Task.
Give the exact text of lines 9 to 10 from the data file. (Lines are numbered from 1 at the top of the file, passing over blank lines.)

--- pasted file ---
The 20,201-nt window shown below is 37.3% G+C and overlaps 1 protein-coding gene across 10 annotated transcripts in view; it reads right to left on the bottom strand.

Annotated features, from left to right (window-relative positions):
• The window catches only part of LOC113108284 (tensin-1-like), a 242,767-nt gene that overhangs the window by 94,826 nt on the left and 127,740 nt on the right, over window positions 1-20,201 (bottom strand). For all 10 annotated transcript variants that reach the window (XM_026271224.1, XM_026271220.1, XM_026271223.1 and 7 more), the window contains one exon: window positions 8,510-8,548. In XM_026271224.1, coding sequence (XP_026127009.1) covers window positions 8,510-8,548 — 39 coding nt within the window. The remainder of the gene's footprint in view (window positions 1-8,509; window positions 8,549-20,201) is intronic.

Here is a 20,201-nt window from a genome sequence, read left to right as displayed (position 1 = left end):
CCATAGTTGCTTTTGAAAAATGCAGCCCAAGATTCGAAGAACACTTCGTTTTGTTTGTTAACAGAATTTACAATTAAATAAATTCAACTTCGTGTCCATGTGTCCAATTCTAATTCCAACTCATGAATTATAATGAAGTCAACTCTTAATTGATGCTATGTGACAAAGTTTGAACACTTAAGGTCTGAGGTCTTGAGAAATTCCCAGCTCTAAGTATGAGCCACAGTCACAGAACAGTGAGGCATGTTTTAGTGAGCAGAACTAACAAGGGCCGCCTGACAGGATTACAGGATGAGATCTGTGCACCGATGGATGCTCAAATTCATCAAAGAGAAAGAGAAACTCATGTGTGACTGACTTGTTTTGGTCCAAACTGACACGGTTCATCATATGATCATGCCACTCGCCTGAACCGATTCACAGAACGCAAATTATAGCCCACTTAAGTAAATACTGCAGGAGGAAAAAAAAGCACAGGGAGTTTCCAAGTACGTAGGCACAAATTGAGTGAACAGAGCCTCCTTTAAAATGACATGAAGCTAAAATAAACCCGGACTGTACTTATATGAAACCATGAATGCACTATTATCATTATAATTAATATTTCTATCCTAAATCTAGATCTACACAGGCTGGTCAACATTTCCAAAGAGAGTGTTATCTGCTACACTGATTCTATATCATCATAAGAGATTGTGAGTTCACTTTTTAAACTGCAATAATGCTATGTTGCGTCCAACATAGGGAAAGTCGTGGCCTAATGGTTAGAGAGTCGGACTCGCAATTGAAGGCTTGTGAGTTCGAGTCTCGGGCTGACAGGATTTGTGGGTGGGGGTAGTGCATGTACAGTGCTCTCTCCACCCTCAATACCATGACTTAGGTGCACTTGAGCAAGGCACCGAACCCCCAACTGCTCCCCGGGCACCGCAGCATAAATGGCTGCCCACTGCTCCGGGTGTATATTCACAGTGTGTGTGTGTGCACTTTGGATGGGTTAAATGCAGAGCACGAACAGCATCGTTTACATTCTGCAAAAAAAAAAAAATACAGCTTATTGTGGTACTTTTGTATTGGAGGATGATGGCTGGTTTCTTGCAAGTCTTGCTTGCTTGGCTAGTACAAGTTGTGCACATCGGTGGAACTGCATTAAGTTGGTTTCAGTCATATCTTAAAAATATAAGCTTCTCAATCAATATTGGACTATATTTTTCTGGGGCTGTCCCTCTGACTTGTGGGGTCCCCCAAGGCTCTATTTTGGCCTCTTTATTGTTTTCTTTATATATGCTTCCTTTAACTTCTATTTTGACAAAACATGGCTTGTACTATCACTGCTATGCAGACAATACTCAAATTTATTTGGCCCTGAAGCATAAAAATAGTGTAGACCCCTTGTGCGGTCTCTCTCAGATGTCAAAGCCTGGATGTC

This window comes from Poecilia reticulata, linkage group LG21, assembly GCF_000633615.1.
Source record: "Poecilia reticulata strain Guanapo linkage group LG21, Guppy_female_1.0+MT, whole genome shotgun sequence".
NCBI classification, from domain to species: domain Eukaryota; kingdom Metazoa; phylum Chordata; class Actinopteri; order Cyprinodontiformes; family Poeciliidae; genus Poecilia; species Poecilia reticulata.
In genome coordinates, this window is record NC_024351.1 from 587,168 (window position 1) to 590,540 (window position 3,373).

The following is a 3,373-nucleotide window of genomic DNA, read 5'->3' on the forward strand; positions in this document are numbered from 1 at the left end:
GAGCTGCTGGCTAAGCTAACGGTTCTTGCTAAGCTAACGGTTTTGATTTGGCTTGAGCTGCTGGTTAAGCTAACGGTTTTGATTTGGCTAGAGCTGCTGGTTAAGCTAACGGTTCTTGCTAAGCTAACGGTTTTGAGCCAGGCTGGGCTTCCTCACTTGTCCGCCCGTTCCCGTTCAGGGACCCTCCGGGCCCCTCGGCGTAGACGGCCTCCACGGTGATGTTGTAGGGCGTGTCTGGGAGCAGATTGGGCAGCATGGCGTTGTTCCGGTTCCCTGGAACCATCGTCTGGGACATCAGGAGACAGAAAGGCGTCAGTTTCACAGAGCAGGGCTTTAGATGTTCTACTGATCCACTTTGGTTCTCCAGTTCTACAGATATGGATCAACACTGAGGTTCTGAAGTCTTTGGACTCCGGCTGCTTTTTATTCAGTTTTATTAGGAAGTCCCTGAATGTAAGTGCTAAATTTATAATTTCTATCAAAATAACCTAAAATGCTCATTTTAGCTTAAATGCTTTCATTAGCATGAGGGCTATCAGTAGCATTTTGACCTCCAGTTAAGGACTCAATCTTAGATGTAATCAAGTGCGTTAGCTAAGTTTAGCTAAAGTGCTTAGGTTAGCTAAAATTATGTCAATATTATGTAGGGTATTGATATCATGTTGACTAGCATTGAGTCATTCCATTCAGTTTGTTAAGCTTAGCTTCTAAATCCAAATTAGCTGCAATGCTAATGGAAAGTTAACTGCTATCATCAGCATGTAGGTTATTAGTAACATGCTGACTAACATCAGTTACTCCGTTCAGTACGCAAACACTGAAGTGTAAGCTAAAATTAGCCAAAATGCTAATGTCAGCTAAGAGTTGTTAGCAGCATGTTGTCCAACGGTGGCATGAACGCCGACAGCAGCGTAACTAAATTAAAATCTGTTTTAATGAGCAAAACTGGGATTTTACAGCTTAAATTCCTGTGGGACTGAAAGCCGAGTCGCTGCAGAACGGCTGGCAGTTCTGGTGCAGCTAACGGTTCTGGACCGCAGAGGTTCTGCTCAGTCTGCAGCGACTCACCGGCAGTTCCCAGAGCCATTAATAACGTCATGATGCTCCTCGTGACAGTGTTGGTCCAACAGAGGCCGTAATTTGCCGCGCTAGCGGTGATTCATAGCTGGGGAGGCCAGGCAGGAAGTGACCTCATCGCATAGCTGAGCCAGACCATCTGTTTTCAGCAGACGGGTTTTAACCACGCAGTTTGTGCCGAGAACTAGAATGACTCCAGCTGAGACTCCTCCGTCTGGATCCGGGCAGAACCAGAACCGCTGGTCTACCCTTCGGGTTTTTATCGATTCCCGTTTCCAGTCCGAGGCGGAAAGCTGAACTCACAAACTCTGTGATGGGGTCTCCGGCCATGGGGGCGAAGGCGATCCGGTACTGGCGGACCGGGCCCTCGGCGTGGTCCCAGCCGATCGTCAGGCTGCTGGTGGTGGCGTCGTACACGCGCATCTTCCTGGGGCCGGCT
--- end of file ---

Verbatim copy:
In genome coordinates, this window is record NC_024351.1 from 587,168 (window position 1) to 590,540 (window position 3,373).

The following is a 3,373-nucleotide window of genomic DNA, read 5'->3' on the forward strand; positions in this document are numbered from 1 at the left end: